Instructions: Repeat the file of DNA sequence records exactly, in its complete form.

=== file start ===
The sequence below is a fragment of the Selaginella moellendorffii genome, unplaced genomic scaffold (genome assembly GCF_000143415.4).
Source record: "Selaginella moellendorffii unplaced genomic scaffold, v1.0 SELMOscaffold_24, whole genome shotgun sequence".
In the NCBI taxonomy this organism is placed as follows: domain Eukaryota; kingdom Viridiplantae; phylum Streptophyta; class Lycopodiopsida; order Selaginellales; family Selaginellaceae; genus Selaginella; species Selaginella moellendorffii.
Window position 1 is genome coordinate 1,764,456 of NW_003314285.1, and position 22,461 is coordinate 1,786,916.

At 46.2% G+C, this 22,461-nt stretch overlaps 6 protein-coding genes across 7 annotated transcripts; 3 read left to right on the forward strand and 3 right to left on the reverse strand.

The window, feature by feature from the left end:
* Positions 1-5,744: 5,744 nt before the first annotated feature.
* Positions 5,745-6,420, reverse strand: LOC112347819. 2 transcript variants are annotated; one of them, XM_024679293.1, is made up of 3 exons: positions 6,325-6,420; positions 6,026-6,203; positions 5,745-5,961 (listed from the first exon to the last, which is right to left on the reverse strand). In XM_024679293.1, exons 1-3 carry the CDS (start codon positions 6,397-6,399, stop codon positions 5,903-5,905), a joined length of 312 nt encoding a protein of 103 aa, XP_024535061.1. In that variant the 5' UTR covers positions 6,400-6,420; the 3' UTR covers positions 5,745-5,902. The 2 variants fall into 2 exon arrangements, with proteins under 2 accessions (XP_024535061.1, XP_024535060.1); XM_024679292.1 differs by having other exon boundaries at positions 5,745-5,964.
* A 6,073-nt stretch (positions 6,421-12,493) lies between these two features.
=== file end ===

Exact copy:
The sequence below is a fragment of the Selaginella moellendorffii genome, unplaced genomic scaffold (genome assembly GCF_000143415.4).
Source record: "Selaginella moellendorffii unplaced genomic scaffold, v1.0 SELMOscaffold_24, whole genome shotgun sequence".
In the NCBI taxonomy this organism is placed as follows: domain Eukaryota; kingdom Viridiplantae; phylum Streptophyta; class Lycopodiopsida; order Selaginellales; family Selaginellaceae; genus Selaginella; species Selaginella moellendorffii.
Window position 1 is genome coordinate 1,764,456 of NW_003314285.1, and position 22,461 is coordinate 1,786,916.

At 46.2% G+C, this 22,461-nt stretch overlaps 6 protein-coding genes across 7 annotated transcripts; 3 read left to right on the forward strand and 3 right to left on the reverse strand.

The window, feature by feature from the left end:
* Positions 1-5,744: 5,744 nt before the first annotated feature.
* Positions 5,745-6,420, reverse strand: LOC112347819. 2 transcript variants are annotated; one of them, XM_024679293.1, is made up of 3 exons: positions 6,325-6,420; positions 6,026-6,203; positions 5,745-5,961 (listed from the first exon to the last, which is right to left on the reverse strand). In XM_024679293.1, exons 1-3 carry the CDS (start codon positions 6,397-6,399, stop codon positions 5,903-5,905), a joined length of 312 nt encoding a protein of 103 aa, XP_024535061.1. In that variant the 5' UTR covers positions 6,400-6,420; the 3' UTR covers positions 5,745-5,902. The 2 variants fall into 2 exon arrangements, with proteins under 2 accessions (XP_024535061.1, XP_024535060.1); XM_024679292.1 differs by having other exon boundaries at positions 5,745-5,964.
* A 6,073-nt stretch (positions 6,421-12,493) lies between these two features.